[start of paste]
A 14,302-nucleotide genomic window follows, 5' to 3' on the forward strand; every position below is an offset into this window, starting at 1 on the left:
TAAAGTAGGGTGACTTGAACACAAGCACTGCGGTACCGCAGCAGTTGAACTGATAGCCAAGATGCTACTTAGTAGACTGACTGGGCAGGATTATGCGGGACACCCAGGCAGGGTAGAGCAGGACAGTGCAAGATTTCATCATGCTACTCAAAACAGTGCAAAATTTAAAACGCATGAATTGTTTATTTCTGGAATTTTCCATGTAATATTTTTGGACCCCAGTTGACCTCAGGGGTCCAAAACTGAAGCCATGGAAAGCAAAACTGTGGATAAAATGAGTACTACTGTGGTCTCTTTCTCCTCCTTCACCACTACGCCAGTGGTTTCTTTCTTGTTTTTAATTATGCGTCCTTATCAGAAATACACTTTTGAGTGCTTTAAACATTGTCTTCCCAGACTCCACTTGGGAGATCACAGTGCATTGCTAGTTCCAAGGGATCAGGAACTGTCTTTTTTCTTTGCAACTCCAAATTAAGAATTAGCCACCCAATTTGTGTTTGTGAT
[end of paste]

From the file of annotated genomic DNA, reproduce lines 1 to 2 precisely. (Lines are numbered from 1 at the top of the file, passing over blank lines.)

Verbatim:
A 14,302-nucleotide genomic window follows, 5' to 3' on the forward strand; every position below is an offset into this window, starting at 1 on the left:
TAAAGTAGGGTGACTTGAACACAAGCACTGCGGTACCGCAGCAGTTGAACTGATAGCCAAGATGCTACTTAGTAGACTGACTGGGCAGGATTATGCGGGACACCCAGGCAGGGTAGAGCAGGACAGTGCAAGATTTCATCATGCTACTCAAAACAGTGCAAAATTTAAAACGCATGAATTGTTTATTTCTGGAATTTTCCATGTAATATTTTTGGACCCCAGTTGACCTCAGGGGTCCAAAACTGAAGCCATGGAAAGCAAAACTGTGGATAAAATGAGTACTACTGTGGTCTCTTTCTCCTCCTTCACCACTACGCCAGTGGTTTCTTTCTTGTTTTTAATTATGCGTCCTTATCAGAAATACACTTTTGAGTGCTTTAAACATTGTCTTCCCAGACTCCACTTGGGAGATCACAGTGCATTGCTAGTTCCAAGGGATCAGGAACTGTCTTTTTTCTTTGCAACTCCAAATTAAGAATTAGCCACCCAATTTGTGTTTGTGAT